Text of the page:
(209)  During the briefing CIA officials Sheffield Edwards and Lawrence Houston informed Kennedy about the Agency's use of the underworld in a 1960-61 plot to assassinate Castro.(270) As the CIA's own evidence and internal records of the plots has shown, as well as the Senate committee's investigation of the matter, Edwards and Houston told Attorney General Kennedy that the assassination efforts against Castro had begun during the Eisenhower administration, had climaxed at the time of the Bay of Pigs invasion, and "had been terminated completely."(271)

(210)  Yet, as the CIA (272) and Senate evidence makes clear, and as the committee's investigation has confirmed, the CIA-organized crime plots were actually being reactivated and intensified at the very time that Agency officials were telling Attorney General Kennedy that they had been "terminated." (273) In the I.G. Report, it was noted that:


            The Attorney General was not told that the gambling syndicate (assassination) operation had already been reactivated, nor, as far as we know, was he ever told that CIA had a continuing involvement with U.S. gangster elements.(274)


(211)  While noting the accuracy and veracity of the preceding conclusion from the I.G. Report other statements in the I.G. Report that seemingly attempt to justify, excuse, or even deny the CIA's concealment of this important information about the plots from Attorney General Kennedy have been disturbing.






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(212)  Lawrence Houston, the CIA's former general counsel, testified in 1975 that Attorney General Kennedy had voiced strong anger over the CIA's use of the Mafia during his briefing by Edwards and Houston on May 7, 1962. (275) Houston, who testified that while Edwards was familiar with the plots, he (Houston) was not, stated that Kennedy had specifically ordered that he be personally notified before the Agency ever considered utilizing organized crime figures again.(276) Houston testified: "If you have ever seen Mr. Kennedy's eyes get steely and his jaw set and his voice get low and precise, you get a definite feeling of unhappiness."(227) Houston testified that Kennedy had stated, "I trust that if you ever try to do business with organized crime again-with gangsters-you will let the Attorney General know."(278) Former Office of Security Director Edwards similarly testified that Kennedy had demanded, "I want you to let me know about these things."(279)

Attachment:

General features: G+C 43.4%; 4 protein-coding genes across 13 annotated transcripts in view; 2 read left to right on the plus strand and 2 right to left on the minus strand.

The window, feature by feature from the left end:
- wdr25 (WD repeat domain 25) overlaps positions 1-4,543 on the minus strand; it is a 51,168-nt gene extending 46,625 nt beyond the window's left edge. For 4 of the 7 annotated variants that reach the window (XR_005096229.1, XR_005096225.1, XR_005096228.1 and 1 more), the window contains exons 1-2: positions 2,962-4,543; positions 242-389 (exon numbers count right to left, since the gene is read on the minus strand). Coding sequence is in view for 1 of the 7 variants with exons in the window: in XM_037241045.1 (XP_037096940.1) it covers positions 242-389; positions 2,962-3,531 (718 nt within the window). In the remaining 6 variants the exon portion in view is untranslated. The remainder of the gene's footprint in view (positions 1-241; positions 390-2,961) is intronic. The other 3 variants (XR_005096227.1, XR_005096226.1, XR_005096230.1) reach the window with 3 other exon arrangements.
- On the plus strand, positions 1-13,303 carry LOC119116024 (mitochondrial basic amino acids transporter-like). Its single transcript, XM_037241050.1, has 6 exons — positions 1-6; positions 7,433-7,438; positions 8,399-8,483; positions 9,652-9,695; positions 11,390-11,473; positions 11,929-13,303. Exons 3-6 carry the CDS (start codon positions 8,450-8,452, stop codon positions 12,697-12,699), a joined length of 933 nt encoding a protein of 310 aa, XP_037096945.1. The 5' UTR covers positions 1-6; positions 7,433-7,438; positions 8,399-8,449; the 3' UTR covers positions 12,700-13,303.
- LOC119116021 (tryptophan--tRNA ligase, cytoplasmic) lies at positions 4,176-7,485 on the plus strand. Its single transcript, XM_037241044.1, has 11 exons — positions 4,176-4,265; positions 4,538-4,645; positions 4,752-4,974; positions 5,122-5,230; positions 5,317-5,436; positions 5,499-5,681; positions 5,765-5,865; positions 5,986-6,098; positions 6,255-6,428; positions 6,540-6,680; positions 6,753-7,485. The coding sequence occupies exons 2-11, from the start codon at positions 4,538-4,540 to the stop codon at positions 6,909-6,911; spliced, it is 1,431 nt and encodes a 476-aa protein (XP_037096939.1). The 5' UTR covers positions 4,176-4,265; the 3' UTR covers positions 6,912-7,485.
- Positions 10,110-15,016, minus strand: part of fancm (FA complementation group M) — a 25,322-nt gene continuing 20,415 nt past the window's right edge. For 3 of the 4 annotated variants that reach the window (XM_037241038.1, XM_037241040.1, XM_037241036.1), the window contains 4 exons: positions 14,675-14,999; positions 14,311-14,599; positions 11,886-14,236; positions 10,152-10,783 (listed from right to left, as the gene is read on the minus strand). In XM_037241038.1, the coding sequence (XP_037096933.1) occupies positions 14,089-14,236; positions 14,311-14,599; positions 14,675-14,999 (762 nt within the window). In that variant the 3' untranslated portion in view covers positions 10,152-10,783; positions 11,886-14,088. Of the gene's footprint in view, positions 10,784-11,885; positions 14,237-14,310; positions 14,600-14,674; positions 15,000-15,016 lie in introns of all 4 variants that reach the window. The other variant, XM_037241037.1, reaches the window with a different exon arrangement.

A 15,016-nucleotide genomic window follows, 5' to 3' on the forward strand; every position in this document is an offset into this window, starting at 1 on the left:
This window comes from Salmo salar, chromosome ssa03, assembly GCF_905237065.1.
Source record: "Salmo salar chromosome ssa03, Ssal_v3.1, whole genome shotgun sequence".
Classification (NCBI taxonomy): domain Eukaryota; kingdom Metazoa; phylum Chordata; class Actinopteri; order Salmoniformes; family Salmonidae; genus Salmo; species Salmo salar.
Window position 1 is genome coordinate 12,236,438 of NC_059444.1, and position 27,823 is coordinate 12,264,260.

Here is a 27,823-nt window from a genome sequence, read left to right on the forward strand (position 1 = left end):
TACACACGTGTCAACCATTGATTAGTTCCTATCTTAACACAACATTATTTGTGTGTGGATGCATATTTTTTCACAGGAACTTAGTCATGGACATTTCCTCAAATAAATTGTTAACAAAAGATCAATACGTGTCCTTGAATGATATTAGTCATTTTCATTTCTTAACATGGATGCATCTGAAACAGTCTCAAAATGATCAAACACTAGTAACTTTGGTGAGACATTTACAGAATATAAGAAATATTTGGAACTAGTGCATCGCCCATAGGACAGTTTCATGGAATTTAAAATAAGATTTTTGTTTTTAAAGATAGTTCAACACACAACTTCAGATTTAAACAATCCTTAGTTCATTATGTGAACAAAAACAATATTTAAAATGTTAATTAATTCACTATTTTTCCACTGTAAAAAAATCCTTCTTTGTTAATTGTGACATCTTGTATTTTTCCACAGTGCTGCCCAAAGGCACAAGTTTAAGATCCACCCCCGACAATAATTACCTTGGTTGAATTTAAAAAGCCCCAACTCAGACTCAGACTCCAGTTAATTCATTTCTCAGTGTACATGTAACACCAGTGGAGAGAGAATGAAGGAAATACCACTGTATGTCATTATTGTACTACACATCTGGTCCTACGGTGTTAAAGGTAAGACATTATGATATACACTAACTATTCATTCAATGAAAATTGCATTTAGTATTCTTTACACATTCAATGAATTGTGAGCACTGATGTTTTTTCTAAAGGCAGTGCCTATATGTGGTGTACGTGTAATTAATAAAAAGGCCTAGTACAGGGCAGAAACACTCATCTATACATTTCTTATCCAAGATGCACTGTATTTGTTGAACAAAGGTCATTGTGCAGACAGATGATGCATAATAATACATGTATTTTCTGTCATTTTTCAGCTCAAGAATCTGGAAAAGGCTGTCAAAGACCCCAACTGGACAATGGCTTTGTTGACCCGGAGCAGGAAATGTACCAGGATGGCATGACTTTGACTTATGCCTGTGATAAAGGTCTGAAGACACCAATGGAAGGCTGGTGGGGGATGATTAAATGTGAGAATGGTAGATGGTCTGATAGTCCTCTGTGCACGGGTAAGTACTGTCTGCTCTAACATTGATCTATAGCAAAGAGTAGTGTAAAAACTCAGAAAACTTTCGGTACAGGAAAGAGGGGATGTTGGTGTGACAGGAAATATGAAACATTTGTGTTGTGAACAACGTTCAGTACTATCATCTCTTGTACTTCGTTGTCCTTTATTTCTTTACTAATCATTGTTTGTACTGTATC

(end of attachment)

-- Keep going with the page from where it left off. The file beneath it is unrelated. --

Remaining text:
(213)  In the 1967 I.G. Report, it was noted that Attorney General Kennedy believed that as a result of the meeting, he would be told of any such future actions contemplated by the Agency. The Inspector General concluded, "From reports of the briefing, it is reasonable to assume that Kennedy believed he had such a commitment from Agency representatives."(280)

(214)  The Inspector General's report then went on to conclude, however, that Edwards had "probably acted properly" in concealing knowledge of the reactivation and continuation of the Mafia plots from Robert F. Kennedy. The CIA report stated:


              The gambling syndicate operation had been taken from him, and, in retrospect, he probably acted properly in briefing the Attorney General on only that aspect of the operation for which he had been responsible and of which he had direct, personal knowledge.(281)